Tuesday 11 May 2021

Four suspects to be prosecuted for downing MH17 flight

The investigation team at the start of the press conference. Photo: Stijn Rademaker/HH

Four suspects are being prosecuted for downing flight MH17 in 2014, killing 298 passengers and crew – even though prosecutors admit that there is little chance that they will turn up in a Dutch court.

A press conference by the Joint Investigation Team (JIT) of legal teams from Australia, Belgium, Malaysia, Ukraine and the Netherlands announced on Wednesday that it has identified four key suspects who ‘cooperated to obtain and deploy the Buk [missile] at the firing location with the aim of shooting down an aircraft.’

Three of the suspects are Russian and one is Ukrainian, and the JIT has served summons to Russia and Ukraine for them to appear in court in The Hague on 9th March 2020. The suspects are Russians Igor Girkin, Sergey Dubinskiy, Oleg Pulatov and Ukranian Leonid Kharchenko, and all played key roles in the self-proclaimed ‘Donetsk People’s Republic’ in eastern Ukraine.

Fred Westerbeke, from the OM Dutch prosecution service, said that the investigation continues for active soldiers and the people who actually pushed the button on a Buk rocket launcher on 17th July 2014, shooting down the plane and killing all on board.

‘Under Dutch law, people who were not present during a crime but played an important organising role are just as guilty as those who actually carry out the deed,’ he said in a press conference.

‘Girkin, Dubinskiy, Pulatov and Kharchenko were active in the armed conflict. Their joint goal was to win terrain at the cost of the Ukrainian state. The OM believes their plan led to the shooting down of flight MH17: although they may not have pushed the button, they worked together to get the weapon to the air and can be considered suspects.’


In answer to questions he admitted, however, that although the JIT has appealed for them to present themselves for interview and to attend the court case, he wasn’t hopeful that they would turn up. ‘I’m a realist,’ he said.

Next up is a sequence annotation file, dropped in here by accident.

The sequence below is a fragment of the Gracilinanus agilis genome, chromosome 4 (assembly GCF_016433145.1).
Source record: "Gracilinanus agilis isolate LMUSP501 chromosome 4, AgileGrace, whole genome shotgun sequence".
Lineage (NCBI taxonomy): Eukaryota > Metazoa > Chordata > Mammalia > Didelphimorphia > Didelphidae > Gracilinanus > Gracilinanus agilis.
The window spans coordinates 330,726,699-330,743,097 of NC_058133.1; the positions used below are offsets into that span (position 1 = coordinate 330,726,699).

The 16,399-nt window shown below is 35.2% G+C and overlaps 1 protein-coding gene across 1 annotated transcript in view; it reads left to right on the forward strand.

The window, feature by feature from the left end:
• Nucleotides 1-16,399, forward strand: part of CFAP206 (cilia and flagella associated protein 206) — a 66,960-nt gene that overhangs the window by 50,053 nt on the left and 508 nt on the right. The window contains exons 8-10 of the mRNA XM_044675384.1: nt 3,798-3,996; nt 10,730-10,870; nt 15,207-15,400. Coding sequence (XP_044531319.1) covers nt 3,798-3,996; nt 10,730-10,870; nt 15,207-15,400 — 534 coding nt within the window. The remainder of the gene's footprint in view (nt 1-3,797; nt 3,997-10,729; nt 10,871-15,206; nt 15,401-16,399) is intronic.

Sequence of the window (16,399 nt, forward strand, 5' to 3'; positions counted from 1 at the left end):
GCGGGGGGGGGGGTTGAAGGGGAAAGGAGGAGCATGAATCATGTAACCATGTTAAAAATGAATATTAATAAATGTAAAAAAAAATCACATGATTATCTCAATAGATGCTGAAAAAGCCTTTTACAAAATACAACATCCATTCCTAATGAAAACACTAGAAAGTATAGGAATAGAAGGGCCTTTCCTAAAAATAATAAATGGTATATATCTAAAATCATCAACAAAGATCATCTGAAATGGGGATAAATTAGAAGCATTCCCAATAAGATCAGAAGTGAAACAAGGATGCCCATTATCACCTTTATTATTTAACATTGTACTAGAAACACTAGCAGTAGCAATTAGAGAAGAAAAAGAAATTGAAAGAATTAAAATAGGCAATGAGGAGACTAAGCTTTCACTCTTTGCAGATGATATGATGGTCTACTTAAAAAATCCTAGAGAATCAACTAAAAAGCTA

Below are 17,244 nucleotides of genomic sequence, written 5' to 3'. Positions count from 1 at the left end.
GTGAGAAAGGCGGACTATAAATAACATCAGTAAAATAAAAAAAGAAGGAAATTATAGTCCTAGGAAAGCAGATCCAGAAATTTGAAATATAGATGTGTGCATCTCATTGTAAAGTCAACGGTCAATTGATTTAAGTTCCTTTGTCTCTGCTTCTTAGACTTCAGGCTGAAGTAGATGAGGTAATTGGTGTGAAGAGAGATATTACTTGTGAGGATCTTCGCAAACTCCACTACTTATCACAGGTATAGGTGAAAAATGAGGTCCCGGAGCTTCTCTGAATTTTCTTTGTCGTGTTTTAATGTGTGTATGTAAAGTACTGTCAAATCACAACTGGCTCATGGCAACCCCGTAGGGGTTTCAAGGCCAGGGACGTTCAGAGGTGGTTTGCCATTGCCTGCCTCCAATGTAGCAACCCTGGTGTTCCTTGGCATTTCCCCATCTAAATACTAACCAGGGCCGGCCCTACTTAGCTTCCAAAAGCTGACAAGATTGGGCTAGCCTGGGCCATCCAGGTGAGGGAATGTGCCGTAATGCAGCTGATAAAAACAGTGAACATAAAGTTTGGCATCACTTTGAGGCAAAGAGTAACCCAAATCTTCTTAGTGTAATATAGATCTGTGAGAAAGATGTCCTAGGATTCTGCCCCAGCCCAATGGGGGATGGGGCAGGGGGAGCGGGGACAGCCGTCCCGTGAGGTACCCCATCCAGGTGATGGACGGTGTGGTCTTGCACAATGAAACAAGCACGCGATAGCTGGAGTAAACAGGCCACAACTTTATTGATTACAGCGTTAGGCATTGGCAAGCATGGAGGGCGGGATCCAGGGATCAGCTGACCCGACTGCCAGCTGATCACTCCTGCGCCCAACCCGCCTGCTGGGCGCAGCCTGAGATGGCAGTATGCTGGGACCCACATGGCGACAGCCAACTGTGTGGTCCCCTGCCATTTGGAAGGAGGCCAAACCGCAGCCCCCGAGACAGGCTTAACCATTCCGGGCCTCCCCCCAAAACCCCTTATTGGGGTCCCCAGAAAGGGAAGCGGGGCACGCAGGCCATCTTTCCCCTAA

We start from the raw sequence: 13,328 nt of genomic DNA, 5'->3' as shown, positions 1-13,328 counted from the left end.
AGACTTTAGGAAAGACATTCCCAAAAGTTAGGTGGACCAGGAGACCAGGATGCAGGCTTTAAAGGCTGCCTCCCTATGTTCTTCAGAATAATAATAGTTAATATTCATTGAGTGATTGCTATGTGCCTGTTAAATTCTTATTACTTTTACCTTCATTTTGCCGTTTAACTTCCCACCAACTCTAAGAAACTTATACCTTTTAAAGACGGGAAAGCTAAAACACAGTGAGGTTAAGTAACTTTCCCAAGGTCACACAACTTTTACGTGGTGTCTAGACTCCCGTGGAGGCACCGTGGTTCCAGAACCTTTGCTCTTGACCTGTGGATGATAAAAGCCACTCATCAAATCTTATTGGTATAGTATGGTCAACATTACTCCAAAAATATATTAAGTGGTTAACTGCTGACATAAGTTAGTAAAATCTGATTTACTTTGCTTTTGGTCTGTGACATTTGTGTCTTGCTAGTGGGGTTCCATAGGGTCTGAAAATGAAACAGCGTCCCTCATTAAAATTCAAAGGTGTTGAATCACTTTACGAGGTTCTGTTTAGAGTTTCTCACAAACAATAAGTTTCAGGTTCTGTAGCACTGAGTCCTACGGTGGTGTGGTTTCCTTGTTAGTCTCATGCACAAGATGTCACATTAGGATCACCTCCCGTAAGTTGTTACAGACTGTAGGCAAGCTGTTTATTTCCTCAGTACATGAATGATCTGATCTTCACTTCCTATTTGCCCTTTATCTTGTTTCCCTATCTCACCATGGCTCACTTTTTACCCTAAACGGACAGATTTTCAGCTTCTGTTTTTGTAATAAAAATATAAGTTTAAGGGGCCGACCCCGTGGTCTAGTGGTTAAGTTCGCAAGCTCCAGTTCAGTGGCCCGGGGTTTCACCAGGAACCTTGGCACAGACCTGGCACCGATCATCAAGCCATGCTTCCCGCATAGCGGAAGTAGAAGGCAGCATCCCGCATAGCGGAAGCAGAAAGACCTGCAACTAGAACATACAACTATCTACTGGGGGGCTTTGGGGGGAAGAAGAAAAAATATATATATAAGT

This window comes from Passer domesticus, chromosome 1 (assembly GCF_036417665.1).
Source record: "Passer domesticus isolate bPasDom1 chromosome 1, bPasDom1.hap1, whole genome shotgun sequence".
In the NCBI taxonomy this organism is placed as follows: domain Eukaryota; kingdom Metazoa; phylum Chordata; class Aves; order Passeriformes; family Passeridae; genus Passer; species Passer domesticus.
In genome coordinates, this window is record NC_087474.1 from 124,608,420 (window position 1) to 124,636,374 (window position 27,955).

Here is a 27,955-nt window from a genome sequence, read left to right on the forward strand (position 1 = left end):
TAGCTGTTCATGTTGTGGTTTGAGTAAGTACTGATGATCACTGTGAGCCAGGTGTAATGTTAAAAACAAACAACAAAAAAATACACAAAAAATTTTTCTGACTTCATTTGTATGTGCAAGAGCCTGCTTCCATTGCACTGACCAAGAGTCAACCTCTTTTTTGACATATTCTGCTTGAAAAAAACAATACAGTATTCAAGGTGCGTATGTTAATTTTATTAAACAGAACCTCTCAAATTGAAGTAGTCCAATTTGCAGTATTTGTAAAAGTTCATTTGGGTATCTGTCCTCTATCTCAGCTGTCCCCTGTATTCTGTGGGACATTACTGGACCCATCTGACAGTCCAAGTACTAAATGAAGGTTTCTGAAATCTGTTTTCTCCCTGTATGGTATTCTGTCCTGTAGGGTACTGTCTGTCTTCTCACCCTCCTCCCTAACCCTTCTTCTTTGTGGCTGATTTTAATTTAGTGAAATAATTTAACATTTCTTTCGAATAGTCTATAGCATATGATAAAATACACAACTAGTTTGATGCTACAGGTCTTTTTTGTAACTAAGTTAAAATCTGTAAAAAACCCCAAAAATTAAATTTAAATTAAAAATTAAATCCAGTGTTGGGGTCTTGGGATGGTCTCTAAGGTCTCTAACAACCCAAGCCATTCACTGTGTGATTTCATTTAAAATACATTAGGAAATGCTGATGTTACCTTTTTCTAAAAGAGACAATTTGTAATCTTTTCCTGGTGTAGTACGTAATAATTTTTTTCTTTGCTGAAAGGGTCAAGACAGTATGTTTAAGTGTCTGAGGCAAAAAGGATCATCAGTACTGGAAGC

‘That means that I don’t think there’s a large chance. Five years ago a lot of people said you can start an investigation but you won’t get much out of it. Few people believed we would follow four people and now we are making that step. But this is an important step to show friends and relatives what happened and how it happened.’

The conference revealed details of telephone conversations, photographs and Facebook posts that it said led to the decision to prosecute the four – stressing that they can only be found guilty in a court of law. The team has interviewed 300 people and appealed for more witnesses, who could if necessary enter a witness protection programme.


Westerbeke also appealed for the Russian Federation – held responsible for providing the missile – to share what it knows. ‘We now have information and proof that the Russian Federation is involved in this crime, one way or the other,’ he said. ‘They could have been in the position to tell us exactly what happened because they know: a BUK from the 53rd anti-aircraft brigade was used. I wouldn’t call this cooperation.’

Girkin has already denied that he had anything to do with the disaster, reports the NOS, while the leader of pro-Russian separatists in eastern Ukraine at the time Aleksandr Borodai reportedly called tapped phone conversations ‘fake’.

Meanwhile, the Bellingcat investigative collective published its own report on Wednesday identifying 12 people it says were involved in the disaster, including several new potential suspects.

Justice minister Ferd Grapperhaus has told MPs that diplomatic steps have been taken against Russia for its failure to comply sufficiently with the investigation but did not give further details.

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